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Pointers for a Better Brazilian Press

 Pointers for a Better 
  Brazilian Press

I can’t leave out of
our "ideal agenda" the issue of a body patterned
after the American Federal Communications Commission (FCC).
The Brazilian government and the electronic media companies
may not be interested in creating such a body, but I consider it
to be our inalienable duty to instigate this discussion.
by: Alberto
Dines

Text sent to the
members of the Conselho de Comunicação Social
(Council for Social Communications) meeting in Brasília
on June 7, 2004.

Mr. President of the Council
for Social Communications, Ladies and Gentlemen Council Members,

Against my plans, I had
to cancel in the last minute my participation in today’s meeting. I do not
wish, however, to be absent from the discussion scheduled for this occasion
and that is why I offer some reflections in writing.

Late last year, I suggested
a review of the first year in the life of this Council. On the eve of our
second anniversary, I find that such a review has now become imperative.

Obviously, the Council
is not in a position to alter the article of the Constitution that has created
it or to alter its own regulation which was itself approved by Congress.

We have been defined as
an auxiliary agency of the National Congress for issues related to social
communications and as such, it is not up to us to question those rules. We
are only a forum and nothing else.

However, I would add that
we are a privileged forum, because we have at our disposal all the public
exposure tools available within the reach of the Congress and, thanks to this
fact, we are able to bring to the Brazilian society an agenda of issues, which
are normally restricted to the technical and corporate arenas.

However, the fact that
we are a forum and advising agency does not preclude us from overcoming our
original limitations. First of all, by refusing to act in the passive way
to which we were condemned by statute and by starting to take on a more active
and affirmative role.

Second of all—and
as a consequence—, by providing Congress with advice on advance. It is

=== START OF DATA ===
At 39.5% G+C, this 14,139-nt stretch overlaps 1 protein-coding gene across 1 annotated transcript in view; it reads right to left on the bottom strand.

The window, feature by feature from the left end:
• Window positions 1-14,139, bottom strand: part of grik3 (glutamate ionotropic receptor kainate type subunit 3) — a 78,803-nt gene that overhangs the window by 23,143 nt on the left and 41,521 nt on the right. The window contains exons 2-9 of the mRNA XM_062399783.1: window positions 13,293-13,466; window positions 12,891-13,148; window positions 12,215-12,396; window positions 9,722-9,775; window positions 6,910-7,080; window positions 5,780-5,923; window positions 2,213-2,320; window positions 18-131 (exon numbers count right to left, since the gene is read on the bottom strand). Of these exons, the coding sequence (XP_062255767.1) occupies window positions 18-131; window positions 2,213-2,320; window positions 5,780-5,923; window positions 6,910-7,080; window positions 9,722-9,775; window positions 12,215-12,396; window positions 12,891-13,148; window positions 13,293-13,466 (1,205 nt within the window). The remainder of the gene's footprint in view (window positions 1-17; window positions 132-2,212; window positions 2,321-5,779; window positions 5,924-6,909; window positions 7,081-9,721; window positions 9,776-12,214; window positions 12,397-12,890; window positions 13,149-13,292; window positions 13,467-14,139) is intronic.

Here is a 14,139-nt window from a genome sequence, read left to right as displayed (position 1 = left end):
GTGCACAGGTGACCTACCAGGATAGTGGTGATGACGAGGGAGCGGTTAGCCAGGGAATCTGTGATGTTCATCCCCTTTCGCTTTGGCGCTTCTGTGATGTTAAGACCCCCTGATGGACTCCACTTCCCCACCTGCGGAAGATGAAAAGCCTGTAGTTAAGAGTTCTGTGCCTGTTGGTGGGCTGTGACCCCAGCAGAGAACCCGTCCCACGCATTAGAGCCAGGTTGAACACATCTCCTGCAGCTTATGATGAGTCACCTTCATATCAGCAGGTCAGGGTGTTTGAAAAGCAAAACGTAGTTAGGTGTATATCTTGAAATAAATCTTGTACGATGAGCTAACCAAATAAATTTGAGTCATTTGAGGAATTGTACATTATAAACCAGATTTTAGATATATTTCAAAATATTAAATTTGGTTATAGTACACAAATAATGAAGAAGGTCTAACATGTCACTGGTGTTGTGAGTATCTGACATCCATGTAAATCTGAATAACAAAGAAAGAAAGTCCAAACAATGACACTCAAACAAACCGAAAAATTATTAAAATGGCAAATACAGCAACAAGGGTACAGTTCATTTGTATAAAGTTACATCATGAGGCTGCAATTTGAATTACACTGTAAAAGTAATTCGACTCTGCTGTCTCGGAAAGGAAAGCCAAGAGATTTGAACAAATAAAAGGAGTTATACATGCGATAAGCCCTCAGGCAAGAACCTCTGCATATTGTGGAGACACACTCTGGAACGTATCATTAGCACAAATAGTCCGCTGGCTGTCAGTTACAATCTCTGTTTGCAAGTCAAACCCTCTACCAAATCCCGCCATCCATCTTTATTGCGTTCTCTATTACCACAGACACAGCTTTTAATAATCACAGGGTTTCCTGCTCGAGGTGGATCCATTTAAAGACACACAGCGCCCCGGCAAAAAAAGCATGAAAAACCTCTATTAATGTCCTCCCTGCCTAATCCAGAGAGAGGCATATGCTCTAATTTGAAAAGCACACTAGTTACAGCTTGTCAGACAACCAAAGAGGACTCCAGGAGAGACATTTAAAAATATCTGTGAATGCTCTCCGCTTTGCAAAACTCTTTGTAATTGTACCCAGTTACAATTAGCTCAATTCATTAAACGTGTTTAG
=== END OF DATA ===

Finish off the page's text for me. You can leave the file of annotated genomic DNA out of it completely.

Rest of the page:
a proper role for a diversified and wide Council such as ours to come up with
an agenda of issues that is more specific and more advanced, and to which
the gentlemen at Congress, non specialists that they are, would never have
access.

I believe that we took
a real step forward when we started the discussion about the issue of media
concentration and cross ownership [of communications media]. But there
are other issues of identical importance about which we must say something
even before we are consulted.

I consider it to be a
serious omission on the part of the Senate’s bloc not to have called on this
Council to review the special line of credit to be opened by BNDES to communications
companies. The matter was, as it should be, forwarded by the Executive to
the Senate, in an effort to legitimate the unprecedented financing operation.

But the Education Commission
of our High Chamber should have summoned this Council to give its opinion
on such an important issue, instead of randomly selecting less representative
and less legitimate opinions and opinion givers.

There is another topic
of critical importance for the credibility of the Brazilian media system,
about which this Council has the obligation of giving an opinion, even if
not sought by the Senate or by the House.

I am talking about the
issue of conflict of interests, already denounced by Folha de S. Paulo
(and included in our annals), represented by those legislators who are,
at the same time, owners of electronic communications companies, therefore
privileged by a public concession.

We are facing a juridical,
political and institutional aberration because one individual belonging to
one power, the Legislative, cannot integrate another power, in this case the
Press, whose role is to inspect the other powers.

We are not faced, of course,
with a lost cause—or almost lost. However, and maybe because of this
very reason, it should not be swiped from public knowledge.

I can’t leave out of our
"ideal agenda" the issue of a body patterned after the American
FCC (Federal Communications Commission). The Executive and the electronic
media companies may not be interested in creating such a body with regulatory
powers, but I consider it to be our inalienable duty to instigate this discussion,
especially because the idea to make this Council into something similar to
the FCC was part of the work plan of the Constituinte (team who drafted
the Constitution).

I do not pretend, let
alone think that I am qualified, to establish an agenda that will make our
Council less passive and more active. On the other hand, I think I have an
obligation, as a representative of civil society, to stimulate the debate
for the betterment of a council who is able to perform a crucial role in the
development, qualification and democratization of our press.

São Paulo, June
6th, 2004.


Alberto Dines, the author, is a journalist, founder and researcher at LABJOR—Laboratório
de Estudos Avançados em Jornalismo (Laboratory for Advanced Studies
in Journalism) at UNICAMP (University of Campinas) and editor of the Observatório
da Imprensa. He also writes a column on cultural issues for the Rio
daily Jornal do Brasil. You can reach him by email at obsimp@ig.com.br

This article was
originally published in Observatório da Imprensa — www.observatoriodaimprensa.com.br.

Translated by Tereza
Braga. Braga is a freelance Portuguese translator and interpreter based
in Dallas. She is an accredited member of the American Translators Association.
Contact: terezab@sbcglobal.net.

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